Also, doing client-side validation leaves your form-submission method open to inspection by the less-than-honorable denizens of the Web, and invites spoofed submissions.
I know nothing of your specific application here, but I've never found it necessary or even desirable to get rid of query strings for simple user-option-selection submissions; When the application is more complex, I use POST.
As far as "the URL in the browser no longer reflects the current page," don't confuse URLs with filepaths; The browser does in fact show the current and correct URL, and this URL is as real as it can be; Because mod_rewrite is used (in this proposal) to map the URL to a filepath, and that filepath leads to a script which generates the associated "page," that URL is quite correct, genuine, real, etc. It is no less "accurate" than a non-mod-rewritten request for the URL "example.com/" which a typical server would convert to a filepath request for /path-to-Apache/user/widgetco/www/public/html/index.html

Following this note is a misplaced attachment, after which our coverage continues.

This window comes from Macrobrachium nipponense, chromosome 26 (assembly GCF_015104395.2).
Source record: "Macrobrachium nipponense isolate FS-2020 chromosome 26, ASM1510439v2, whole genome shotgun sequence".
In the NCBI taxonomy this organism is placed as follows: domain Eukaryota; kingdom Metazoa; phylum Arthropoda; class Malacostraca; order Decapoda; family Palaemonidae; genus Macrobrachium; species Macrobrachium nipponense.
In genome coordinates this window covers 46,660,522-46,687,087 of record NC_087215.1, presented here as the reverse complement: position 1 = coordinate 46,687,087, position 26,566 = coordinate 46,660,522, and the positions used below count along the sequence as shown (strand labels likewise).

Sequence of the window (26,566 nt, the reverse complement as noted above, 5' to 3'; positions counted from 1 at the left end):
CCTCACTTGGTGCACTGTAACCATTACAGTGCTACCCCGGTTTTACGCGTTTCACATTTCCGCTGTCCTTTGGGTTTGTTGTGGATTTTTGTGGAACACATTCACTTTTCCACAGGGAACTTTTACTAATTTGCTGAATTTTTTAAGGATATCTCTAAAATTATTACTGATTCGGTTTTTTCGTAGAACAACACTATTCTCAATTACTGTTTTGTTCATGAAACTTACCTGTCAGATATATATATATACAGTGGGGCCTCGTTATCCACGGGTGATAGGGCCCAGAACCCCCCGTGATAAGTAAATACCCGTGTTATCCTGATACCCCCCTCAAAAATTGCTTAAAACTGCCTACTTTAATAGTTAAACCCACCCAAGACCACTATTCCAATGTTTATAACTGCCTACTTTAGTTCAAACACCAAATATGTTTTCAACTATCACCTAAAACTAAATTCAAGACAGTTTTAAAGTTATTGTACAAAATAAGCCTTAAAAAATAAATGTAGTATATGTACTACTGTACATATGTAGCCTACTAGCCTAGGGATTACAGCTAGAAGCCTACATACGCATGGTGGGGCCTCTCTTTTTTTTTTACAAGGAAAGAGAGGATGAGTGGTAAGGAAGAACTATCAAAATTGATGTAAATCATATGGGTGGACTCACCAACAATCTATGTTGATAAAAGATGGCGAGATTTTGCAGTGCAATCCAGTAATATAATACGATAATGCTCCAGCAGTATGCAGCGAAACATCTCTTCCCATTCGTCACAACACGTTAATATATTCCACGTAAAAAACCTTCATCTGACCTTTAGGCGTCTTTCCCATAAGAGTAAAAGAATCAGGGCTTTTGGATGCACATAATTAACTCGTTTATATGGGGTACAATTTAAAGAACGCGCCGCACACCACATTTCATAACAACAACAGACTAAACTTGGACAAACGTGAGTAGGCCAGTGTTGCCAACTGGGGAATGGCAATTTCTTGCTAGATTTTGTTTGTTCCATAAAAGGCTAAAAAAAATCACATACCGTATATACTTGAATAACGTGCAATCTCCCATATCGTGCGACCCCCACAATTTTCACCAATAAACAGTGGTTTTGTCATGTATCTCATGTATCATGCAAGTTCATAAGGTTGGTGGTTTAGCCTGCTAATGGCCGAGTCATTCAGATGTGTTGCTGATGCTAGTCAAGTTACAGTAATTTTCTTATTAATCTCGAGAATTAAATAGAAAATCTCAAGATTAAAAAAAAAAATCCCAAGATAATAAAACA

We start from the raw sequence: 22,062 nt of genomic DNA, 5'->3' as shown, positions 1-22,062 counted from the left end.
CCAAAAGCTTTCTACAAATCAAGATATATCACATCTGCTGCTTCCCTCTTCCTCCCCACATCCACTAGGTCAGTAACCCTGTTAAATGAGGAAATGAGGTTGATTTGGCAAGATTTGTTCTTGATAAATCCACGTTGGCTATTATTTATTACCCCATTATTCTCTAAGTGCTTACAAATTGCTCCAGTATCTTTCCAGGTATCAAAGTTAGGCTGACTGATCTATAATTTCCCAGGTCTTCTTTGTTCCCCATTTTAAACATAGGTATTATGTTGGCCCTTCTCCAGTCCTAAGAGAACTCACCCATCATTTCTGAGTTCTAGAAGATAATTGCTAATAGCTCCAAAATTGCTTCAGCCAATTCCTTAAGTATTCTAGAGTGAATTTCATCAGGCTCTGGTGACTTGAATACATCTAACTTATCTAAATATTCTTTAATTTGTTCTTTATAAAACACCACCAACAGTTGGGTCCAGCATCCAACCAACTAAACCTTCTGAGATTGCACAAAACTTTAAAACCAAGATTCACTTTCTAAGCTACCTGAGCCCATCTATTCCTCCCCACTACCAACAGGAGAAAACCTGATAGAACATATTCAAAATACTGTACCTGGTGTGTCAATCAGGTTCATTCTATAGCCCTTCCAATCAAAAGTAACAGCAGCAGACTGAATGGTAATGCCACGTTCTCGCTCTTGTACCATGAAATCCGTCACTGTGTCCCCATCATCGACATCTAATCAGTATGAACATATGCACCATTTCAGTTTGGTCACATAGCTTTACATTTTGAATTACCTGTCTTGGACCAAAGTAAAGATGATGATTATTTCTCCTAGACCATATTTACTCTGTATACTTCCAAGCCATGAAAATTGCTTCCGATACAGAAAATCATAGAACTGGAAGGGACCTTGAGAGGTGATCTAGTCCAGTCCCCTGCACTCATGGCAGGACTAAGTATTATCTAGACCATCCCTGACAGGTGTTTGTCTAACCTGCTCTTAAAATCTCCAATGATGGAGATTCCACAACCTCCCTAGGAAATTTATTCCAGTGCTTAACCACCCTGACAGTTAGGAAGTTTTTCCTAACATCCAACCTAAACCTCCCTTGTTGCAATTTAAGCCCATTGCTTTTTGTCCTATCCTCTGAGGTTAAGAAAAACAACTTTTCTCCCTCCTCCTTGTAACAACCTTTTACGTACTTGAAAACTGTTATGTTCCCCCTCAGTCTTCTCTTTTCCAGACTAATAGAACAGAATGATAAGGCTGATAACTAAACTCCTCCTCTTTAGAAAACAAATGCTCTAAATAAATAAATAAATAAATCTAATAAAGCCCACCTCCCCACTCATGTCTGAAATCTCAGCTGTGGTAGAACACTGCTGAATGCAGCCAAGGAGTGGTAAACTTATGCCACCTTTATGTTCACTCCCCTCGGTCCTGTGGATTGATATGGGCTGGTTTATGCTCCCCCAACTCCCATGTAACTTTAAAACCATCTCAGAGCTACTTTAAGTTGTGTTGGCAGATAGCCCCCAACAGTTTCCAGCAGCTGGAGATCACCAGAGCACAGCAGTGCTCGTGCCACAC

So, I think that what you meant was that since part of the context of the page created by submitting a form is carried in the POST data and is therefore not available to search spiders, a POST URL alone does not carry all the information needed to duplicate the page a client would see after POSTing valid data. (I'm kind of talking to myself here while figuring our what you meant, and maybe this will help other readers.)
Anyway, unless there is some compelling reason that you want search engine spiders to submit forms on your site, I wouldn't do it, and I'd either use the POST method on the form or find a different way (other than a form) to accomplish the goal, in order to make the content spiderable. And yes, I am hinting at possibly using "user-agent-based content-generation" here, sometimes called "cloaking" -- but only if it's truly necessary.